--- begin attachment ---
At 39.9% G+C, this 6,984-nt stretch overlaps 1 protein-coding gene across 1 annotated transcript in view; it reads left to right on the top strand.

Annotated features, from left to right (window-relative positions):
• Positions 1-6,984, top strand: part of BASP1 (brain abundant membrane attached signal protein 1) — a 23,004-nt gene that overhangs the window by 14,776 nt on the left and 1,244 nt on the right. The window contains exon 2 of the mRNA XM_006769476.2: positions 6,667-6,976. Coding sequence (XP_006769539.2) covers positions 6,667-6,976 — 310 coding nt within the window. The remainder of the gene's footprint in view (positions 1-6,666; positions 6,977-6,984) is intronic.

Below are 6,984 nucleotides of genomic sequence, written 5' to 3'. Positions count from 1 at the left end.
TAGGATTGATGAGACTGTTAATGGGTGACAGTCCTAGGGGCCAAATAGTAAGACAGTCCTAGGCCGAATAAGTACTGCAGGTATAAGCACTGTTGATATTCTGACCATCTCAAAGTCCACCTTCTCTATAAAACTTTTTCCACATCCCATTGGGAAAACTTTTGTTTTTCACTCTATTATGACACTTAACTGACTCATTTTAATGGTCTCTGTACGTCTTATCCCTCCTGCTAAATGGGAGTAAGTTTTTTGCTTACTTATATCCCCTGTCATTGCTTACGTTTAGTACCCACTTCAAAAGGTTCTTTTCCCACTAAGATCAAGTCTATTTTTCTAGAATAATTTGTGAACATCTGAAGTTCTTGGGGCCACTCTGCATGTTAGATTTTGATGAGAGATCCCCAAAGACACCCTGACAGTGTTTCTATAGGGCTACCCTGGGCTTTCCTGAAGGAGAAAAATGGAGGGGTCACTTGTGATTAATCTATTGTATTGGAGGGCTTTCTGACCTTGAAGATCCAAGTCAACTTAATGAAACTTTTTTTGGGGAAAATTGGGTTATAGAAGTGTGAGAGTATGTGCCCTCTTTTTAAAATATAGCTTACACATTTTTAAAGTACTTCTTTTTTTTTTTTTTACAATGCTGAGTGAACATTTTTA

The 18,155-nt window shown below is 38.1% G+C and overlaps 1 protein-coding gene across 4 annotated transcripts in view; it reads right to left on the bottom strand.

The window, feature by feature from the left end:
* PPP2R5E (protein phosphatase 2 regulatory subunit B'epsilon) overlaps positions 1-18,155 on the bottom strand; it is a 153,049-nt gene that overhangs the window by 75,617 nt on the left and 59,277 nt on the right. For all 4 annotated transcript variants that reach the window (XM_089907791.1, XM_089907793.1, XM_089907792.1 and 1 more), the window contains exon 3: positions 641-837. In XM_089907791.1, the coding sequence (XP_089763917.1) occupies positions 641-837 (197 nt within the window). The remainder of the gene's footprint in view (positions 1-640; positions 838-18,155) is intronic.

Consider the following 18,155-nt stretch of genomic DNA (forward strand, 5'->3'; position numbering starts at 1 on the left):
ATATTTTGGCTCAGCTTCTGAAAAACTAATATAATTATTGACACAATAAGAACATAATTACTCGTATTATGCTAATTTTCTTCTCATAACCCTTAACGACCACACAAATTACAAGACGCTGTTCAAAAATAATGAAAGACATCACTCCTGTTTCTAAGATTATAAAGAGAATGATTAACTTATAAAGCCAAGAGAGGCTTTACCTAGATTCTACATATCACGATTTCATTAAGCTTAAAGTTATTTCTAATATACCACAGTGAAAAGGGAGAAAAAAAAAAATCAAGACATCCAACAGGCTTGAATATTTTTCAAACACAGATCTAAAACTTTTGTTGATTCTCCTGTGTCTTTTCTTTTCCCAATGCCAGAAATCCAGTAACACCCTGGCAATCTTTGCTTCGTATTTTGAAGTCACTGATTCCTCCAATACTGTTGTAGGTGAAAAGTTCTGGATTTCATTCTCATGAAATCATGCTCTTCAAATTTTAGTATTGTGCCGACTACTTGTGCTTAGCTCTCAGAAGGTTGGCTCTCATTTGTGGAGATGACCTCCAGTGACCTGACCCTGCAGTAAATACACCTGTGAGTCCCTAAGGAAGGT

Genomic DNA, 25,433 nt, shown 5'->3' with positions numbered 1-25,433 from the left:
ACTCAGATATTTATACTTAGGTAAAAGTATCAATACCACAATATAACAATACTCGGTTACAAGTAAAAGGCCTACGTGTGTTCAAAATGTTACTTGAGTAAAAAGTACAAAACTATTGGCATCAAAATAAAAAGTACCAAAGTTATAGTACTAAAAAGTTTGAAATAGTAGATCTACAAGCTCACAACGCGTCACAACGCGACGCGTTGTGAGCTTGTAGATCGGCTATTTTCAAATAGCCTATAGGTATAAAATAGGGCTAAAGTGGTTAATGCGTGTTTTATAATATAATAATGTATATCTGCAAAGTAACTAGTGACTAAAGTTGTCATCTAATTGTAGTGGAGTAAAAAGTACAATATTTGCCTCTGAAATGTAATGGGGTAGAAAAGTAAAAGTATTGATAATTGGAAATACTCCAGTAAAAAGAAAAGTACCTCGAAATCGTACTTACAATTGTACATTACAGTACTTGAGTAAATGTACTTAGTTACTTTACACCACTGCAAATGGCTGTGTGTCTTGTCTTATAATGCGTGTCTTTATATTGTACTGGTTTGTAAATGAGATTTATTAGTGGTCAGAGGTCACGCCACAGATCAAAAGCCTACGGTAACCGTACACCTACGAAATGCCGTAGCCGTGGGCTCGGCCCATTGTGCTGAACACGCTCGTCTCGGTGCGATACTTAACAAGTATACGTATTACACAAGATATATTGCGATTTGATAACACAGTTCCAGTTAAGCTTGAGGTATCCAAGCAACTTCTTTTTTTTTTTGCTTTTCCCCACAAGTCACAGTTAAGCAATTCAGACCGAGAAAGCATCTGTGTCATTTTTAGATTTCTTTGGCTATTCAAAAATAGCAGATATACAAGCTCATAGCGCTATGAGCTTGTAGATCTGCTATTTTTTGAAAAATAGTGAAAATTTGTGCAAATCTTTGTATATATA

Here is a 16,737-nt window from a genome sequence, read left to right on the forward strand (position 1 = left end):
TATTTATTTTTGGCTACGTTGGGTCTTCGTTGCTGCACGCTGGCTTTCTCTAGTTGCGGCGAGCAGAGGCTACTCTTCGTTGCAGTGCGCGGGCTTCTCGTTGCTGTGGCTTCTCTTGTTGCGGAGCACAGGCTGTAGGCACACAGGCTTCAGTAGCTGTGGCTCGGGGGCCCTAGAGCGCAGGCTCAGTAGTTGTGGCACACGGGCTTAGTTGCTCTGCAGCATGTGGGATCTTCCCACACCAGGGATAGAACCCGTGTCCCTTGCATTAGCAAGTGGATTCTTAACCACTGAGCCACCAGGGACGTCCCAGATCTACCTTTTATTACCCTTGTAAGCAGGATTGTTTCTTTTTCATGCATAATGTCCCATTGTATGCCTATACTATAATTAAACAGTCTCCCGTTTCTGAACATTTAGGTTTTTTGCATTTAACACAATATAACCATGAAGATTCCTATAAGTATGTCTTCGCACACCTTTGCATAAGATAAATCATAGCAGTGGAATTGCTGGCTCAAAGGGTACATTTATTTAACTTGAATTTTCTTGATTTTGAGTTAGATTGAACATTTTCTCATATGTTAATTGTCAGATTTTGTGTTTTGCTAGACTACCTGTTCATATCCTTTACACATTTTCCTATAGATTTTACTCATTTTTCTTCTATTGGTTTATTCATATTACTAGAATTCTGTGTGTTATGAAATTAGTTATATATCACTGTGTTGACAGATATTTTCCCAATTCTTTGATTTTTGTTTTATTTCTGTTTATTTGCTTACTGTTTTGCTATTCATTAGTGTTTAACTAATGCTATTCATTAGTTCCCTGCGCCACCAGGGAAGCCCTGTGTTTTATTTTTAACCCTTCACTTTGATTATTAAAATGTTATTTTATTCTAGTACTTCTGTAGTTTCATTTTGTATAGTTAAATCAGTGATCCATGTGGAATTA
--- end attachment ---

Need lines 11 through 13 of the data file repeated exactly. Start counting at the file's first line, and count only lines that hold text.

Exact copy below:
Genomic DNA, 25,433 nt, shown 5'->3' with positions numbered 1-25,433 from the left:
ACTCAGATATTTATACTTAGGTAAAAGTATCAATACCACAATATAACAATACTCGGTTACAAGTAAAAGGCCTACGTGTGTTCAAAATGTTACTTGAGTAAAAAGTACAAAACTATTGGCATCAAAATAAAAAGTACCAAAGTTATAGTACTAAAAAGTTTGAAATAGTAGATCTACAAGCTCACAACGCGTCACAACGCGACGCGTTGTGAGCTTGTAGATCGGCTATTTTCAAATAGCCTATAGGTATAAAATAGGGCTAAAGTGGTTAATGCGTGTTTTATAATATAATAATGTATATCTGCAAAGTAACTAGTGACTAAAGTTGTCATCTAATTGTAGTGGAGTAAAAAGTACAATATTTGCCTCTGAAATGTAATGGGGTAGAAAAGTAAAAGTATTGATAATTGGAAATACTCCAGTAAAAAGAAAAGTACCTCGAAATCGTACTTACAATTGTACATTACAGTACTTGAGTAAATGTACTTAGTTACTTTACACCACTGCAAATGGCTGTGTGTCTTGTCTTATAATGCGTGTCTTTATATTGTACTGGTTTGTAAATGAGATTTATTAGTGGTCAGAGGTCACGCCACAGATCAAAAGCCTACGGTAACCGTACACCTACGAAATGCCGTAGCCGTGGGCTCGGCCCATTGTGCTGAACACGCTCGTCTCGGTGCGATACTTAACAAGTATACGTATTACACAAGATATATTGCGATTTGATAACACAGTTCCAGTTAAGCTTGAGGTATCCAAGCAACTTCTTTTTTTTTTTGCTTTTCCCCACAAGTCACAGTTAAGCAATTCAGACCGAGAAAGCATCTGTGTCATTTTTAGATTTCTTTGGCTATTCAAAAATAGCAGATATACAAGCTCATAGCGCTATGAGCTTGTAGATCTGCTATTTTTTGAAAAATAGTGAAAATTTGTGCAAATCTTTGTATATATA

Here is a 16,737-nt window from a genome sequence, read left to right on the forward strand (position 1 = left end):